Frankel’s bloodline connection with Makybe Diva
04 Jul 2012 | Headed by The Queen and including a large contingent of Australians, among which was an enthusiastic Land newspaper tour party led by their ebullient longtime thoroughbred section editor Virginia Harvey, the huge crowd at the opening day of the England’s 2012 Royal Ascot Carnival two weeks ago saw one of the greatest performances in racing history.
In a cavalierish performance that was more awesome than the five lengths victory of unbeaten Ribot (16 races), a World Horse of the Century, in the King George & Queen Elizabeth at Royal Ascot 55 years ago, it saw the big strides of the modern superstar, Frankel, take him to an eleven lengths annihilation of a quality field in the Group1 Queen Anne over a mile.
It was the unbeaten 4-year-old’s eleventh win and seventh at Group1 level and added fuel to the opinion of responsible assessors that he is the best racehorses of all time.This could gain more credence in the near future if he wins, as contemplated, beyond a mile.
Frankel’s Royal Ascot win was the more enjoyable for the Australians at the course for they are familiar with his breeding, a cross of two sires, Galileo over a Danehill mare, used at the Coolmore studs in Ireland and the Hunter Valley.
Now a world class sire from his European achievement, Galileo is a Sadler’s Wells English Derby, Irish Derby and King George V1 & Queen Elizabeth winner, while deceased Danehill is a Danzig champion European 3YO Sprinter who has been a record nine times champion Australian sire and also a leader in Europe. His dual hemisphere use and world wide success, predictably, will see Danehill appear in more five generation pedigrees than any other sire in history.
Inbred 3x4 to Northern Dancer, Frankel is the second of the first three foals of Kind, a winner of six races in the five to seven furlongs range in Great Britain, five in succession at three and two Listed Stakes.The other two are Frankel’s year younger brother Noble Mission, a winner recently of the Newmarket Stakes (Listed event at 10 furlongs) and 2007 produced three-quarter Sadler’s Wells brother Bullet Train, winner at three of the Group 3 Lingfield Derby Trial (11 ½ furlongs), but last in the English Derby.
Last year Bullet Train ended up tailing the eight runner field home after being used as a pacemaker for Frankel in the Group1 Queen Elizabeth 11 Stakes at Ascot.
Frankel is nearly a three-quarter brother to much travelled Powerscourt, winner in America (Arlington Million-Gr.1), Ireland (Tattersalls Gold Cup-Gr.1) and England (Great Voltigeur Stakes-Gr.2), second at Group1 in England (at two) and Germany (at four) and third in the Irish St Leger and American Breeders’ Cup Turf.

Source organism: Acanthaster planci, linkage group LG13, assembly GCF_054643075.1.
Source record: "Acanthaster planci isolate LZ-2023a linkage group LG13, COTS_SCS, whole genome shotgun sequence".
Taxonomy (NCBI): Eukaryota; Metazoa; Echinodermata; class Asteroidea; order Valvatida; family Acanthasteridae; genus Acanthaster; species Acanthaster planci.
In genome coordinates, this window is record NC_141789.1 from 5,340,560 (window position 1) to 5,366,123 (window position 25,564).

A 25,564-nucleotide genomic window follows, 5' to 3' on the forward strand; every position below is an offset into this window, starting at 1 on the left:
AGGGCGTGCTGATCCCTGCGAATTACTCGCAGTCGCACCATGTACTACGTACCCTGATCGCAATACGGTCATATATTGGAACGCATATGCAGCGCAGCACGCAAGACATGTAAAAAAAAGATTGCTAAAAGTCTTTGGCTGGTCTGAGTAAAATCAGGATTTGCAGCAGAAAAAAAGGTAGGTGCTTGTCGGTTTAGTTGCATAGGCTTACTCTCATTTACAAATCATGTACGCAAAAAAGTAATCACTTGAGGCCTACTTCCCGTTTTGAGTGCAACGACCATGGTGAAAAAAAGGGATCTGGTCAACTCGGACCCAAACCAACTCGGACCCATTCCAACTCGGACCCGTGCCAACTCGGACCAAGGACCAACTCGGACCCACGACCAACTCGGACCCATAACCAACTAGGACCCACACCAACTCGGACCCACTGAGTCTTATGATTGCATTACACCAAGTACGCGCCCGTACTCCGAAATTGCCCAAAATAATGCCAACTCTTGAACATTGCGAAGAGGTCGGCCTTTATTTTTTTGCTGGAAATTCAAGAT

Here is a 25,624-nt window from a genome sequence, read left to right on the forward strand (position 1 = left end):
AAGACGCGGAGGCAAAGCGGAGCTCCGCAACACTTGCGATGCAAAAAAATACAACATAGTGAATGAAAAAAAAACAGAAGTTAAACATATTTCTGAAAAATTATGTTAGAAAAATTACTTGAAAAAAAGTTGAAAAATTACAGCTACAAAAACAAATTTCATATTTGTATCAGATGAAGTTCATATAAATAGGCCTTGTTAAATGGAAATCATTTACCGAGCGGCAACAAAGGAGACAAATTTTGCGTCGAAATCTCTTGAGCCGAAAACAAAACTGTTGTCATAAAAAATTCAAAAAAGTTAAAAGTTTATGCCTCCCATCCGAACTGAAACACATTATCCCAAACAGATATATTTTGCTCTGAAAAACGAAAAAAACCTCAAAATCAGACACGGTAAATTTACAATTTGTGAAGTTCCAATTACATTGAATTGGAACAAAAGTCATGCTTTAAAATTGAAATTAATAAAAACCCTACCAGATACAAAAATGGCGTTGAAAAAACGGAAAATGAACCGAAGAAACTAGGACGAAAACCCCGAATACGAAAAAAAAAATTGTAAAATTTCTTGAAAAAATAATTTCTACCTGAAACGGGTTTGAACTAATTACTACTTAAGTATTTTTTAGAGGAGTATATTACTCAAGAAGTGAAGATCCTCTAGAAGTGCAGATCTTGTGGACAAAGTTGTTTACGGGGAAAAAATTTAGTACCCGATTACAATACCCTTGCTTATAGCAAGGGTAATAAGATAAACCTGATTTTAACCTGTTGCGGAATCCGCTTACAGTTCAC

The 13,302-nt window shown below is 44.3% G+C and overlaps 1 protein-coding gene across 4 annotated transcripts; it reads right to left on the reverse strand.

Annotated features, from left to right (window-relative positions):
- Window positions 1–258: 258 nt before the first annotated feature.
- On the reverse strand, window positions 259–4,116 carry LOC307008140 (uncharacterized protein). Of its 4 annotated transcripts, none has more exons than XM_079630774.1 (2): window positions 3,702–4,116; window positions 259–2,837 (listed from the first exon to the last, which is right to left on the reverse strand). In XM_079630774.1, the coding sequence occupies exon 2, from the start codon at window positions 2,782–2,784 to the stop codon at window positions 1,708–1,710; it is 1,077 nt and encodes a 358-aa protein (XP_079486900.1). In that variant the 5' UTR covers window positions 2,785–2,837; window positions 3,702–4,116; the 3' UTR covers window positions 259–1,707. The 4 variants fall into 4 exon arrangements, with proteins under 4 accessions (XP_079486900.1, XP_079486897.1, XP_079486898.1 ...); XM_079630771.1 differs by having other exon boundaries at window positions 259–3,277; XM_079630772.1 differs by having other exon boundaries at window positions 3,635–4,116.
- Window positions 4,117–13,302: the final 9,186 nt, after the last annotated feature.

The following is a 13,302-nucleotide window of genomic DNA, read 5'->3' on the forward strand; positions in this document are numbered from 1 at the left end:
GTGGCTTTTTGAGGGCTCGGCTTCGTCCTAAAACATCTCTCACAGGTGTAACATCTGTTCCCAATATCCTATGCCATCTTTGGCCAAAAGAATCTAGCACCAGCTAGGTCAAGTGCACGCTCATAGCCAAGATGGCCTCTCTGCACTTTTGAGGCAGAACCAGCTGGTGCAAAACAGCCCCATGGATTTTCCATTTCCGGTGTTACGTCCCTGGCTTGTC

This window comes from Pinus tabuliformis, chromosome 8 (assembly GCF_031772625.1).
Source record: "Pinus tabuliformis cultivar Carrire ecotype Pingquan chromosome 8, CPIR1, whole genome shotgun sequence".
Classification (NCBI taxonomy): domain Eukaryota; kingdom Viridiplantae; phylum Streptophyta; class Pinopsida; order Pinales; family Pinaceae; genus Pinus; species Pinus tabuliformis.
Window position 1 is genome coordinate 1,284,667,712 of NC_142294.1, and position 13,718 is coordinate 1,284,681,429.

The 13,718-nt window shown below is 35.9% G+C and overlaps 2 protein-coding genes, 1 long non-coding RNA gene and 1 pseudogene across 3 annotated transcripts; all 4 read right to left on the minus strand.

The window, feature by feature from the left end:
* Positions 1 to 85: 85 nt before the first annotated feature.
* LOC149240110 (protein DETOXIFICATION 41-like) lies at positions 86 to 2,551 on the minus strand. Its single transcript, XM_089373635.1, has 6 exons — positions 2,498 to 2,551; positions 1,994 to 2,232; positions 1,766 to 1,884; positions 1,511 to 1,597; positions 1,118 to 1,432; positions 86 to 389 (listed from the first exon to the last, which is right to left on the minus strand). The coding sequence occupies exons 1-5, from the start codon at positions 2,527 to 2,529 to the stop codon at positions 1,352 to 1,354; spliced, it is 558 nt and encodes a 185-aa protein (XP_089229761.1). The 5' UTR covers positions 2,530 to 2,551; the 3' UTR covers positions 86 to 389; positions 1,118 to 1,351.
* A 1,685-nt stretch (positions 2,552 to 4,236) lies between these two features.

Now at stud in Turkey, Powerscourt has been used earlier as a dual hemisphere sire in the United States and Chile. Eight of eleven stakes winners have been Chilean bred.
Powerscourt’s relationship to Frankel flows from his being a half-brother by Sadler’s Wells to Kind.They are the only two successful in stakes races among the seven winners produced by Rainbow Lake, a mare who won three successive middle distance races in England.
In one of them, the Lancashire Oaks, she turned in a Frankel-like exhibition to win by seven lengths. A review said ‘The devastating style in which Rainbow Lake sprinted clear in the last furlong and a half of the Lancashire Oaks had to be seen to believed.’
Like Frankel bred and raced by Khalid Abdulla, the Saudi Arabian Prince who heads the Juddmonte thoroughbred empire, and trained in England by Sir Henry Cecil, Rainbow Lake is by the stamina endowing Blushing Groom sire Rainbow Quest, himself a winner of the Prix de l’Arc deTriomphe and Epsom Coronation Cup and placegetter in the Irish and French Derbys.
Although he supplied 530 winners, including 59 stakes winners, the 2007 deceased Rainbow Quest had to wait until his last crop, one got when he was 26, to sire a winner of Europe’s premier staying race, the Gold Cup over two mile four furlongs at the Royal Ascot carnival. It came this year with the honours going to his 4-year-old grey gelded son Colour Vision, his first Group1 prize cheque.
Frankel and Powerscourt are the only performers under the first five dams to win or place at Group1 level, but the family has been the source of many quality performers since 1980. One of the best has been Desert King (IRE), the 1997 Irish Two Thousand Guineas and Derby winner now a resident at Bombora Downs, Bittern, Victoria after originally shuttling.
Famous as the sire of the sire of Hall of Fame inducted record three times Melbourne Cup winner Makybe Diva, Desert King is by the same sire, Danehill, as Frankel’s dam Kind. In addition, Frankel’s fifth dam Nasira (Persian Gulf – Circassia, by Sir Cosmo) was a half-sister to Nymphet (by Nearula), the fourth dam of Desert King.